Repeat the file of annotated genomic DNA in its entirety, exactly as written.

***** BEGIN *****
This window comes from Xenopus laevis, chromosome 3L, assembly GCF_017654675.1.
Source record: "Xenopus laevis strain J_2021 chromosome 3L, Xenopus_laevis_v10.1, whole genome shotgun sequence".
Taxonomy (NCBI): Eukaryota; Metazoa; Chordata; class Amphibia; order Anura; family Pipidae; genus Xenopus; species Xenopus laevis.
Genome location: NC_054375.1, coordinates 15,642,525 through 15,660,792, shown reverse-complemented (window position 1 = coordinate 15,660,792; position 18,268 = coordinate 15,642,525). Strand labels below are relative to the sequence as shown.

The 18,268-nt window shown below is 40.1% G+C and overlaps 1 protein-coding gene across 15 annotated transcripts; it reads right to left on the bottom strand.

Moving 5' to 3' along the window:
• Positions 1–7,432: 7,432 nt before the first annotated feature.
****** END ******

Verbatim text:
This window comes from Xenopus laevis, chromosome 3L, assembly GCF_017654675.1.
Source record: "Xenopus laevis strain J_2021 chromosome 3L, Xenopus_laevis_v10.1, whole genome shotgun sequence".
Taxonomy (NCBI): Eukaryota; Metazoa; Chordata; class Amphibia; order Anura; family Pipidae; genus Xenopus; species Xenopus laevis.
Genome location: NC_054375.1, coordinates 15,642,525 through 15,660,792, shown reverse-complemented (window position 1 = coordinate 15,660,792; position 18,268 = coordinate 15,642,525). Strand labels below are relative to the sequence as shown.

The 18,268-nt window shown below is 40.1% G+C and overlaps 1 protein-coding gene across 15 annotated transcripts; it reads right to left on the bottom strand.

Moving 5' to 3' along the window:
• Positions 1–7,432: 7,432 nt before the first annotated feature.